I found learning Khmer pretty easy as the grammatical structure and usage of colloquialism was almost identical to Thai. For example when the Khmers greet each other they will say Have you eaten yet? Or on leaving ‘I will go first’ pretty much the same as Thai. As in Thailand, most of the ex-pats out there could hardly speak a word of the language even though they had been there for 5 years. And as a matter of fact I managed to anger a couple of them when on asking me how many years I lived in Cambodia, I would answer 4 or 5 months. They presumed I was making a joke at their expense as I could speak pretty good conversational Khmer within just a few months to the ex-pats disbelief. My problem though of speaking Khmer was that since I was thinking in Thai I spoke Khmer tonally and so all the Khmers laughed at the way I spoke Khmer with a Thai accent. I just couldn’t get rid of it.

I found the local food, to be ‘all right’ but the blander taste didn’t really suit my fiery mouth which had become accustomed to much more flavoursome Thai food. It didn’t take me long before I was seen carrying a small bottle of fish sauce to the local restaurants I ate at. Even their noodle soups are similar to the bland style of Chinese and Vietnamese. The standard of the Western/Indian food however was excellent and after a while most of the ex-pats would eat nothing other than Western for breakfast, lunch and dinner which would set you back about 400baht a day compared to in Thailand where you can get away spending no more than 60-100 baht a day eating out alone.

Phnom Penh it has to be said is a ‘dangerous’ city 24 hours a day. During the day the roads are cursed by barbaric drivers roaring up and down in every direction, driving like mad monkeys. Then, as night falls the streets are virtually unwalkable and the only 90% safe way to get around is by ‘motodop’ and even then you ought to know and be able to trust the guy. I remember a typical story of an English teacher who being on the alcoholic side had difficulty controlling himself after a couple too many. One night while crazily walking home alone at 2 in the morning he was robbed at gunpoint, then a few nights later while carrying his last 20 dollars til pay day was faced again with a couple of armed assailants who again asked for him to spare them his money. To this, the ‘nut’ replied ‘No’, luckily he wasn’t shot dead but did receive a very nasty blow to the head from the butt of the gun which needed quite a few stitches.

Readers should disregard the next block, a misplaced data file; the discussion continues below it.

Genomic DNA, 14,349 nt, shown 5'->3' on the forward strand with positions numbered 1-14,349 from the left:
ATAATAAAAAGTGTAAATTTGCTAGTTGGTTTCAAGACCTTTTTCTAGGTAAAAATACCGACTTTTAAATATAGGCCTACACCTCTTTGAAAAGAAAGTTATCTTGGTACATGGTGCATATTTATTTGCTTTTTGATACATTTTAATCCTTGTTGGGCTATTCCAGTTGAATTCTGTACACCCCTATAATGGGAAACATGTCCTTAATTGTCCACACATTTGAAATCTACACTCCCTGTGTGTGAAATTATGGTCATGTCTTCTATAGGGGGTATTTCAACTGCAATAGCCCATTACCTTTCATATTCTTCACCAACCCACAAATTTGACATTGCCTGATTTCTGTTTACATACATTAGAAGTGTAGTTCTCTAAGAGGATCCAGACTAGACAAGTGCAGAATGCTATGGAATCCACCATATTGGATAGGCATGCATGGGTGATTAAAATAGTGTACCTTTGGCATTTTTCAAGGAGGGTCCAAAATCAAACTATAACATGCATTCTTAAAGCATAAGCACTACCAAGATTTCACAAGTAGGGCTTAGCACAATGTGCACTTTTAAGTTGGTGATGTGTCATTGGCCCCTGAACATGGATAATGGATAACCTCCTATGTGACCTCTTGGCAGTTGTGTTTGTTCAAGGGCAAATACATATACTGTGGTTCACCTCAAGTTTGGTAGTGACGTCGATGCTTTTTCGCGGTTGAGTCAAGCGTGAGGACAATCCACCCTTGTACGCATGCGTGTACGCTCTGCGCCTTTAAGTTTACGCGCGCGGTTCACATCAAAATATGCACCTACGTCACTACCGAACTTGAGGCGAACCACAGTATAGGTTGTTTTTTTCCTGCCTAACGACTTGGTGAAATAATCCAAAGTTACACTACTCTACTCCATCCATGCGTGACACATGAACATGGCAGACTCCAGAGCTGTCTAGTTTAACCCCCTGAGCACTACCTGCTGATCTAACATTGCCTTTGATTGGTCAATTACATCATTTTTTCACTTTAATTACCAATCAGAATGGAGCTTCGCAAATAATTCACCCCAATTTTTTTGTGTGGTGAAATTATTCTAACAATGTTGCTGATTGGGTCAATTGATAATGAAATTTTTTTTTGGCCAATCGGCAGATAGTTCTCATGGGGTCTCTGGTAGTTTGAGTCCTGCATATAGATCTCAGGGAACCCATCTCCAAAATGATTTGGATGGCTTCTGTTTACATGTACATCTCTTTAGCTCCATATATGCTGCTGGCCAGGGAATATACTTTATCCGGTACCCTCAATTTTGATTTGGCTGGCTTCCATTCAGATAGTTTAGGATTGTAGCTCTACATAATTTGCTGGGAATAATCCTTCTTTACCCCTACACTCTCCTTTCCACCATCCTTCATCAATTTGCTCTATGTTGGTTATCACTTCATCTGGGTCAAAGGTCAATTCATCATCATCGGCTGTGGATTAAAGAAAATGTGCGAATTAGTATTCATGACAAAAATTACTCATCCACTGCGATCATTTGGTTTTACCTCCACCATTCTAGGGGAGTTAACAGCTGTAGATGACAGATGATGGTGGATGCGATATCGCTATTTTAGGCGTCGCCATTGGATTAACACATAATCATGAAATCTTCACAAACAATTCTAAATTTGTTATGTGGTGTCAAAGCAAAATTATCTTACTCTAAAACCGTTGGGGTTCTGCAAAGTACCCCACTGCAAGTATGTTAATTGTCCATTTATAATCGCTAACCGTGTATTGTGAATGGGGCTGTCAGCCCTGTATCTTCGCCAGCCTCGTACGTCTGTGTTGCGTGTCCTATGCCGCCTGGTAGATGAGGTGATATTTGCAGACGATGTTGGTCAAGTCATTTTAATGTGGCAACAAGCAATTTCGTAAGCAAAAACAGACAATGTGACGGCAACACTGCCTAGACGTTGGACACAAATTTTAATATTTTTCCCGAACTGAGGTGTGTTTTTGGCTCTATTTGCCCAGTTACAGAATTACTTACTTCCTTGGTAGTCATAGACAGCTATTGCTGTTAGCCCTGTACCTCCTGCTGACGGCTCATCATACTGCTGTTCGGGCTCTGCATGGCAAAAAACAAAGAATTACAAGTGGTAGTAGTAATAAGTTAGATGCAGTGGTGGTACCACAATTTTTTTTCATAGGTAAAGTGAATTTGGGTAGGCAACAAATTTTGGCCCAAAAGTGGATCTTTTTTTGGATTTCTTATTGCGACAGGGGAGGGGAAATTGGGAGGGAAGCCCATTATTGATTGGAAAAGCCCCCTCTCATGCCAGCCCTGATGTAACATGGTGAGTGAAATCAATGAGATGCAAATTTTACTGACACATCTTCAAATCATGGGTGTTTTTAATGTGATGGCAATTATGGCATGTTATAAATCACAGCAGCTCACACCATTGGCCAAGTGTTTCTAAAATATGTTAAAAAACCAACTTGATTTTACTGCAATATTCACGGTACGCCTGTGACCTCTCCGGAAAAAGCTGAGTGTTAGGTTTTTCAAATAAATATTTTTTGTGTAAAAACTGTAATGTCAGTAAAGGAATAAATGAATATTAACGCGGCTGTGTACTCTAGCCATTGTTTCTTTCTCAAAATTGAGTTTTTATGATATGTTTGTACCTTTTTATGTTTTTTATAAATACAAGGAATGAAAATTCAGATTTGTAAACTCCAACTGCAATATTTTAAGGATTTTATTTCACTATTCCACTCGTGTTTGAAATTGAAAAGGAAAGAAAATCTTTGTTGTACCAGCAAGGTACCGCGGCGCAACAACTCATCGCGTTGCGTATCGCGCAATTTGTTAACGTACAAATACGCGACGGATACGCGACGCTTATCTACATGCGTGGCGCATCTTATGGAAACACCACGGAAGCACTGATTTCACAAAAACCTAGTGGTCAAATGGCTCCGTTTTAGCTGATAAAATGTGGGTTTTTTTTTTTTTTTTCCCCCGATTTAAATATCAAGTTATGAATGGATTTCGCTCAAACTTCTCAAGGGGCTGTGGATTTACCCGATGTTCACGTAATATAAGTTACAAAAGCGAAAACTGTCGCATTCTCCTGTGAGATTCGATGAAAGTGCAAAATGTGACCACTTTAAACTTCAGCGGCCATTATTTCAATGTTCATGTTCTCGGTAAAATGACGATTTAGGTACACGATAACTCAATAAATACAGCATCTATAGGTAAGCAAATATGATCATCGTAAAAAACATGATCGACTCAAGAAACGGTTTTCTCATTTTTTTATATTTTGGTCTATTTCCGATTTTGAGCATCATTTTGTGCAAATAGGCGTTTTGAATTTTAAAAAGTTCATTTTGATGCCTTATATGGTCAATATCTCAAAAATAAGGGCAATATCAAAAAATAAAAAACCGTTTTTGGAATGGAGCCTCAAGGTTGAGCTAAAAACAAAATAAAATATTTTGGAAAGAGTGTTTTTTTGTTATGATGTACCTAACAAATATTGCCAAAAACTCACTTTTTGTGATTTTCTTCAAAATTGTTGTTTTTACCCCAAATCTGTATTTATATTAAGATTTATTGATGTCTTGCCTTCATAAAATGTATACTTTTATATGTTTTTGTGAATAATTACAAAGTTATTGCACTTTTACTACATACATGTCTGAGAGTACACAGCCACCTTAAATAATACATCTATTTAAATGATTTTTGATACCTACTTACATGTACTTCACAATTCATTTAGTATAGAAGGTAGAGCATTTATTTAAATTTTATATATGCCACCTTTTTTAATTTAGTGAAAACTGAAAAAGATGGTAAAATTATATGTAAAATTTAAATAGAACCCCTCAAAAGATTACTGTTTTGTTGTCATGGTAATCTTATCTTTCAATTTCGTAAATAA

Then a couple of days after that, he came off a motodop downtown Phnom Penh and a 6 wheeled lorry shaved his head taking away half his ear, miraculously lucky not to have been killed. Even my boss was robbed coming from the bank one evening right outside his house where the robbers asked not only for his money but also his glasses and English books! He was fortunate not to have lost his motorbike too as he was wise to toss the keys into the front yard when he saw them approaching. Then finally, there was an English friend of mine who on running a small bar/restaurant had problems with his rowdy neighbours, employed a policeman as security guard for the nights.

One night shortly after, his security guard got into a disagreement outside of work and that night an enemy driving past in his bike, threw a grenade at him while he was guarding my friend’s restaurant. The grenade missed him but landed in the restaurant and killed the Englishman’s wife and very almost his son. The name of the restaurant was ironically ‘The Peace Café’

At the end of the day however, Cambodia is a fascinating place to visit and Angkor Wat is a definite ‘must go’ for anyone living in Thailand. The colonial style buildings of Phnom Penh are magnificient and the history of the Khmer Rouge, relived at a few places will brings a tear to the eyes of even the hardest-hearted, affording you a glimpse of reality to just lucky you are.

When asked why I had left Cambodia and won’t go back to live in Phnom Penh again is because one, it is too dangerous for me and secondly the wild-west attitude of the expats living there.

I would have no second thoughts of going back for a vacation though.



Xenophobia = the fear of foreigners
Ironic = a strange/unexpected or even nasty situation that reads amusingly/sarcastically
To long for/to = to wish for/to
Barang (Khmer lingo) = Farang
Turbulent = a period of time of big change/violence or even war.
Massive = very big
Stinkingly = extremely
Caucasian = a person of white race
Atrocious = very bad
Colloquialism = spoken part of a language
Expat = expatriate, a complaining farang that lives permanently in a foreign country.
Barbaric = unruly and uncivilised not too different from what you see back home.
Moto-dop (Khmer Lingo) = Moterbike-taxi.
Rowdy = noisy